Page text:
MUMBAI: Relaxation in cabotage rules that were prohibiting foreign flagged vessels from ferrying domestic cargo will help transferring transshipment activity to Indian ports and can help save forex and also create jobs opportunities locally, a trade body said.
Easier cabotage rules is expected to halve India’s exim cargo handling at ports in the vicinity like Colombo.
The cabotage rules are considered one of the biggest hindrance preventing Indian ports to act as transshipment hubs, where a mother ship discharges goods at a port to be distributed by other liners.
“Transshipment will never go down to zero, but will come down 50% in the next three years,” Deepak Tewari, chairman of Container Shipping Lines Association said at an industry event here.
Earlier, JibuKurien Itty the chief executive of Gateway Terminals said Colombo handles 65% of the total exim trade of the country.
Once the mother ship discharges cargo at a transshipment port, which gets distributed on smaller vessels doing scheduled calls on pre-designated routes.
Tewari said Mundra on the west coast and Krishnapatnam on the east have undertaken efforts to cater to transshipment, but was critical of state-run JNPTs apathy towards this segment.
He pointed out that one of the reasons why transshipment cannot grow at JNPT is the charges levied to transfer goods between its four terminals, which was blamed by the industry on a lack of coordination and competitive nature of the business.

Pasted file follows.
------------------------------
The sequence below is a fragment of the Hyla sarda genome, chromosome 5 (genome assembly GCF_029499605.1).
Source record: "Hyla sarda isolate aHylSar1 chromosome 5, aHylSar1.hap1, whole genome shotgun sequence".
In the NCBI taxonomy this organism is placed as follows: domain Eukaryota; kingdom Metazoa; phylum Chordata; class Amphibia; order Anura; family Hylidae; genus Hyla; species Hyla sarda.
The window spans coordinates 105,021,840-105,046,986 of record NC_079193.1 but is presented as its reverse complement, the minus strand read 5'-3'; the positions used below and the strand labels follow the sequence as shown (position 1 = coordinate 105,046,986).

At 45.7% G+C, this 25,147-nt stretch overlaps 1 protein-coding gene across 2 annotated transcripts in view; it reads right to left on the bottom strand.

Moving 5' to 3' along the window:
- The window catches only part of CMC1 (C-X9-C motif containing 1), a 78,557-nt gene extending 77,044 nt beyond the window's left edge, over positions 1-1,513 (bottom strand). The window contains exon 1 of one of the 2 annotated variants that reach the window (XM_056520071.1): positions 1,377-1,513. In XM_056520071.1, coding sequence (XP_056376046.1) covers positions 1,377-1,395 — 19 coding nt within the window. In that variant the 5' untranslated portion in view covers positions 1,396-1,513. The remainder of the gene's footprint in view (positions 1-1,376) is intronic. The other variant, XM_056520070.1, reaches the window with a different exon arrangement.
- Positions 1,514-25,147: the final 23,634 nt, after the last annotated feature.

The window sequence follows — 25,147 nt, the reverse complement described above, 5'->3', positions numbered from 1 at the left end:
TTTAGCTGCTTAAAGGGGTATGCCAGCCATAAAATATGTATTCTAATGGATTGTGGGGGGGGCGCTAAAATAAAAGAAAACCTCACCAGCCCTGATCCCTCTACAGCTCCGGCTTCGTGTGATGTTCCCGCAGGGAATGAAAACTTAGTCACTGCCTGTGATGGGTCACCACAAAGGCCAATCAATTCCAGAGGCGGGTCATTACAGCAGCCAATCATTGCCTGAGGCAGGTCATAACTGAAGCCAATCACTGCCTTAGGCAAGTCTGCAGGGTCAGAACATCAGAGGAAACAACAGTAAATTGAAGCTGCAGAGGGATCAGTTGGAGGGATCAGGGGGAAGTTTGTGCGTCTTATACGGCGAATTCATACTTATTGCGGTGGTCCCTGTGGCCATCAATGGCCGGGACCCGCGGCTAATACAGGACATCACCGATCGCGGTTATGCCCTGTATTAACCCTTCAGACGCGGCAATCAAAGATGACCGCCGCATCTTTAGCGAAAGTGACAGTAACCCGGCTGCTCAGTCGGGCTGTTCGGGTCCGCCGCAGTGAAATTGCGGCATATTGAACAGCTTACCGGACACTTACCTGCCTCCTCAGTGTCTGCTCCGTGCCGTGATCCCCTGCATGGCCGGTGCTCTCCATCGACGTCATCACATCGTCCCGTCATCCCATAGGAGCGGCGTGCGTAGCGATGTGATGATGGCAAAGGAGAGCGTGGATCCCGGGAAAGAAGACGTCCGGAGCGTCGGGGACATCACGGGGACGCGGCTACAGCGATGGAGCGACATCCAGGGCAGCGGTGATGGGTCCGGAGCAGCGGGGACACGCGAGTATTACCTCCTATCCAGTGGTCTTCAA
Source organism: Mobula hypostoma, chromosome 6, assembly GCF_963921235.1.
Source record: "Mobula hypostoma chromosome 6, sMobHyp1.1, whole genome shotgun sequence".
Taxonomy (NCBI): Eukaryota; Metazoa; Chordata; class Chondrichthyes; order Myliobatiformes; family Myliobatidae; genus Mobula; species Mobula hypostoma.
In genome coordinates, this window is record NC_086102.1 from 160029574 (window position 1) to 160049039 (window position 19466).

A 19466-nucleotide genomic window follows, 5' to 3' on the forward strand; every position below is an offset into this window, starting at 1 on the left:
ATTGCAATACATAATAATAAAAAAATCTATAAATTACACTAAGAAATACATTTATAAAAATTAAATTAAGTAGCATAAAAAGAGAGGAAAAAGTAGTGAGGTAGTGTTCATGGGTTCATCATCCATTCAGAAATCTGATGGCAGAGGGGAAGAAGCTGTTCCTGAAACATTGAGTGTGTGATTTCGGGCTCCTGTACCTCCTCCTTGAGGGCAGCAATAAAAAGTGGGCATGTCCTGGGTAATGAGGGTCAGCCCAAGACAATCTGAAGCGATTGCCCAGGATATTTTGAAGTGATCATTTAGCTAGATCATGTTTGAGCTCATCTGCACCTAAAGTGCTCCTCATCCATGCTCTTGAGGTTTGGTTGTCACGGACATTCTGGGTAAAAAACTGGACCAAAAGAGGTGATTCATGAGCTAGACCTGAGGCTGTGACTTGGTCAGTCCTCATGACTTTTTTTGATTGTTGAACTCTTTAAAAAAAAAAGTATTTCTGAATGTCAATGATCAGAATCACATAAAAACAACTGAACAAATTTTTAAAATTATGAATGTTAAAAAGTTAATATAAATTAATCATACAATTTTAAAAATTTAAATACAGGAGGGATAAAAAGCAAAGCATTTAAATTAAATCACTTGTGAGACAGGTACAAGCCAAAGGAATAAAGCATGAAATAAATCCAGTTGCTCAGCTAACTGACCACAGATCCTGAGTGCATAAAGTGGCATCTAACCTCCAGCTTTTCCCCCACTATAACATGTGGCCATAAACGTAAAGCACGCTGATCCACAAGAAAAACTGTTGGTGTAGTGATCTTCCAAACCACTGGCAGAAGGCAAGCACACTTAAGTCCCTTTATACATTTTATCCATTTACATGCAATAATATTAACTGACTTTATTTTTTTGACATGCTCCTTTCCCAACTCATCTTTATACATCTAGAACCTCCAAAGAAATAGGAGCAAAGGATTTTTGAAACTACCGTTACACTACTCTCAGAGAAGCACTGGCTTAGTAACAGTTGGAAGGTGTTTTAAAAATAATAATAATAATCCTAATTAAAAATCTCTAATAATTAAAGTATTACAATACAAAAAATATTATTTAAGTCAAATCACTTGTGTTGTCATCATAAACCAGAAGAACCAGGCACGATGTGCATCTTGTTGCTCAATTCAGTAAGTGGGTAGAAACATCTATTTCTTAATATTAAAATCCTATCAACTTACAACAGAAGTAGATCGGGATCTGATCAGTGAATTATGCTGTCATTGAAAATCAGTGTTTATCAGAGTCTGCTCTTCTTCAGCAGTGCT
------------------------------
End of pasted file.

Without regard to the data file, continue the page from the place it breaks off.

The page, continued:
“Indian major ports will have to compete with the private sector players in order to develop transshipment capabilities,” he said.
Meanwhile, Cotton Textile Export Promotion Councils executive director SiddharthRajagopal said the cabotage relaxation will help get a 5-7% cost saving for his industry as it will help export goods from domestic ports.
Bangladesh Freight Fowarders Association president MahbulbulAlam also welcomed the changes in Indian policy framework, saying it will help its exports.
He said at present, Bangladeshi garments exported to the west travel east to ports in first before they are trans shipped to bigger vessels that take them to destinations.
Stating that his country will never be able to make deep draft port that can handle bigger vessels, he said having a transshipment port on the east or the west coast of India will reduce time taken for the garments to travel to their markets. (Source: Economic Times)
Speedy Multimodes to quit deal for running JNPT CFS
Swastik Enterprises Ltd., which runs India’s only container freight station (CFS) regulated by the rate regulator, has notified its owner Jawaharlal Nehru Port Trust (JNPT) of its intent to quit the 20-year operation and maintenance contract, bringing the curtains down on a controversial deal.
The CFS – Speedy Multimodes Ltd – spread over 68 acres is owned by JNPT but was given to DBC Port Logistics Ltd. on an operation and management (O&M) contract for 20 years beginning January 1, 2006. Hence, Speedy is the only CFS among the 33 servicing JNPT whose rates are regulated by the Tariff Authority for Major Ports or TAMP, the rate regulator for the 11 Union government-controlled ports.